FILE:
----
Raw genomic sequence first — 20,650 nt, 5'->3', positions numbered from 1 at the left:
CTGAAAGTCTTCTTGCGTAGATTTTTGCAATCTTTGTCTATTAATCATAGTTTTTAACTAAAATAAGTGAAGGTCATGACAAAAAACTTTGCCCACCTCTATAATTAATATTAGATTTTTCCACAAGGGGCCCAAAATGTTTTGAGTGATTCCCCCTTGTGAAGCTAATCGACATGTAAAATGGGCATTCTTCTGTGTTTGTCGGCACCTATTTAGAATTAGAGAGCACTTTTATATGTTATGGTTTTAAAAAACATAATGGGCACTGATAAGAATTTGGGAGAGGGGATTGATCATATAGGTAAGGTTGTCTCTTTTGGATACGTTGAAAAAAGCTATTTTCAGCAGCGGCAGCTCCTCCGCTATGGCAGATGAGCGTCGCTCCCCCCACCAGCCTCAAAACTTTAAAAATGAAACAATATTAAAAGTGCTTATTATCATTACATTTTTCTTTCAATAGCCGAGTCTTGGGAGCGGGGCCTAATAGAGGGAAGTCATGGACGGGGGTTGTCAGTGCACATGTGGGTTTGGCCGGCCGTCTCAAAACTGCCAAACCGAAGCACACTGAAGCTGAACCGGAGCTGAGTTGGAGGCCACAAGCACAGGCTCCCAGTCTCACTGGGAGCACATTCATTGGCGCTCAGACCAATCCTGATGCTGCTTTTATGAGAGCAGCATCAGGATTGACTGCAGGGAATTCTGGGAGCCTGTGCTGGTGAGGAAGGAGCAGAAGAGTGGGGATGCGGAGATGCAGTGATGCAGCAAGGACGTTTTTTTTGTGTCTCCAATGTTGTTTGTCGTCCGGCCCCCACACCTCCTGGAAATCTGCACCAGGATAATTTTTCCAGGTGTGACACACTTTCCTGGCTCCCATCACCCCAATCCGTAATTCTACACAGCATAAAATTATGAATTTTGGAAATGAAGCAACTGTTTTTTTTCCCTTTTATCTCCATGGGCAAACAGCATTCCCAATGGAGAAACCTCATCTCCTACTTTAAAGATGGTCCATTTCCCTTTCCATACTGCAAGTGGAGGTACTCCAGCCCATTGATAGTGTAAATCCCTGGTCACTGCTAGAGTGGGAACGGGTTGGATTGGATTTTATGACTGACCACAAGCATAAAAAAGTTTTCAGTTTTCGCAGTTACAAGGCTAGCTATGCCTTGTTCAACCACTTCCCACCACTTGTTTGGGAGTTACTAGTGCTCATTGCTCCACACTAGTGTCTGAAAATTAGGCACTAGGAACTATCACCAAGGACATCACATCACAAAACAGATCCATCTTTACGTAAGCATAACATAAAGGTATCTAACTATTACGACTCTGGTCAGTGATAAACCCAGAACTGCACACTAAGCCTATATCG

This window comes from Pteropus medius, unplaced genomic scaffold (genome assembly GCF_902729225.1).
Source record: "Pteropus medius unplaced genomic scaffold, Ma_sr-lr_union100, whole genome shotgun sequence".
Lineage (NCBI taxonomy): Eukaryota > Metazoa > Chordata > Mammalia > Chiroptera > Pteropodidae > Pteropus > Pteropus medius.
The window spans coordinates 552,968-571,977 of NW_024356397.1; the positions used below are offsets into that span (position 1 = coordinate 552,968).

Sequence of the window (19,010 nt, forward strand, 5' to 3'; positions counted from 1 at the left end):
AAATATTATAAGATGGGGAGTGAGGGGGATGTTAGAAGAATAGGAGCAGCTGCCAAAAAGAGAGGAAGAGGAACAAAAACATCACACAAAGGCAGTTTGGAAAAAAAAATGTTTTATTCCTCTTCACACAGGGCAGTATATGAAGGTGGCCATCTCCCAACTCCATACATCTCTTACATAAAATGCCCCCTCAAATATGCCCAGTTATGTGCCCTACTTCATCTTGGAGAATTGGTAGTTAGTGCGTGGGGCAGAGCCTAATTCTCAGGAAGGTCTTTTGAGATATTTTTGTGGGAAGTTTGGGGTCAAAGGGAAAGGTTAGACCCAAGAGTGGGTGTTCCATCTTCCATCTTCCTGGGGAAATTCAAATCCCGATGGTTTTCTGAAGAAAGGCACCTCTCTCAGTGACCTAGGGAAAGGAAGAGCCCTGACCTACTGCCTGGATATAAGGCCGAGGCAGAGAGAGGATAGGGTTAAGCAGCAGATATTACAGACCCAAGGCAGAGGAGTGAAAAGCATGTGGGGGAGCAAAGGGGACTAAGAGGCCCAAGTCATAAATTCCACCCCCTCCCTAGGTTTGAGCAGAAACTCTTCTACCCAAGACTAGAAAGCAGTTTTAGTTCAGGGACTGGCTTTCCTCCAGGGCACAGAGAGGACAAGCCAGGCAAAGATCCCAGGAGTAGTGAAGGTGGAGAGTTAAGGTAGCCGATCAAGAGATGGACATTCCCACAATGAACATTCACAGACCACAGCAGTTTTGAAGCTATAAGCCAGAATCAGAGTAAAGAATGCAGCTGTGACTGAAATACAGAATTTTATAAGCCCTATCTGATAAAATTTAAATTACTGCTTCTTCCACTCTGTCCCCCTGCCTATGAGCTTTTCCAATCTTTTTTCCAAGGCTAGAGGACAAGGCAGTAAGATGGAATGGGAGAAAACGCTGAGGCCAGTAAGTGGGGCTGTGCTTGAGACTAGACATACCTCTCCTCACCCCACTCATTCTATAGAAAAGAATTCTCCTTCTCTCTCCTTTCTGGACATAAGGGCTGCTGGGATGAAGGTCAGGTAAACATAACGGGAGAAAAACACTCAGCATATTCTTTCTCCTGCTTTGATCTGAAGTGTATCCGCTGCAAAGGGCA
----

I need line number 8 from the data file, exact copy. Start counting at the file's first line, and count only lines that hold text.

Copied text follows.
AAATATTATAAGATGGGGAGTGAGGGGGATGTTAGAAGAATAGGAGCAGCTGCCAAAAAGAGAGGAAGAGGAACAAAAACATCACACAAAGGCAGTTTGGAAAAAAAAATGTTTTATTCCTCTTCACACAGGGCAGTATATGAAGGTGGCCATCTCCCAACTCCATACATCTCTTACATAAAATGCCCCCTCAAATATGCCCAGTTATGTGCCCTACTTCATCTTGGAGAATTGGTAGTTAGTGCGTGGGGCAGAGCCTAATTCTCAGGAAGGTCTTTTGAGATATTTTTGTGGGAAGTTTGGGGTCAAAGGGAAAGGTTAGACCCAAGAGTGGGTGTTCCATCTTCCATCTTCCTGGGGAAATTCAAATCCCGATGGTTTTCTGAAGAAAGGCACCTCTCTCAGTGACCTAGGGAAAGGAAGAGCCCTGACCTACTGCCTGGATATAAGGCCGAGGCAGAGAGAGGATAGGGTTAAGCAGCAGATATTACAGACCCAAGGCAGAGGAGTGAAAAGCATGTGGGGGAGCAAAGGGGACTAAGAGGCCCAAGTCATAAATTCCACCCCCTCCCTAGGTTTGAGCAGAAACTCTTCTACCCAAGACTAGAAAGCAGTTTTAGTTCAGGGACTGGCTTTCCTCCAGGGCACAGAGAGGACAAGCCAGGCAAAGATCCCAGGAGTAGTGAAGGTGGAGAGTTAAGGTAGCCGATCAAGAGATGGACATTCCCACAATGAACATTCACAGACCACAGCAGTTTTGAAGCTATAAGCCAGAATCAGAGTAAAGAATGCAGCTGTGACTGAAATACAGAATTTTATAAGCCCTATCTGATAAAATTTAAATTACTGCTTCTTCCACTCTGTCCCCCTGCCTATGAGCTTTTCCAATCTTTTTTCCAAGGCTAGAGGACAAGGCAGTAAGATGGAATGGGAGAAAACGCTGAGGCCAGTAAGTGGGGCTGTGCTTGAGACTAGACATACCTCTCCTCACCCCACTCATTCTATAGAAAAGAATTCTCCTTCTCTCTCCTTTCTGGACATAAGGGCTGCTGGGATGAAGGTCAGGTAAACATAACGGGAGAAAAACACTCAGCATATTCTTTCTCCTGCTTTGATCTGAAGTGTATCCGCTGCAAAGGGCA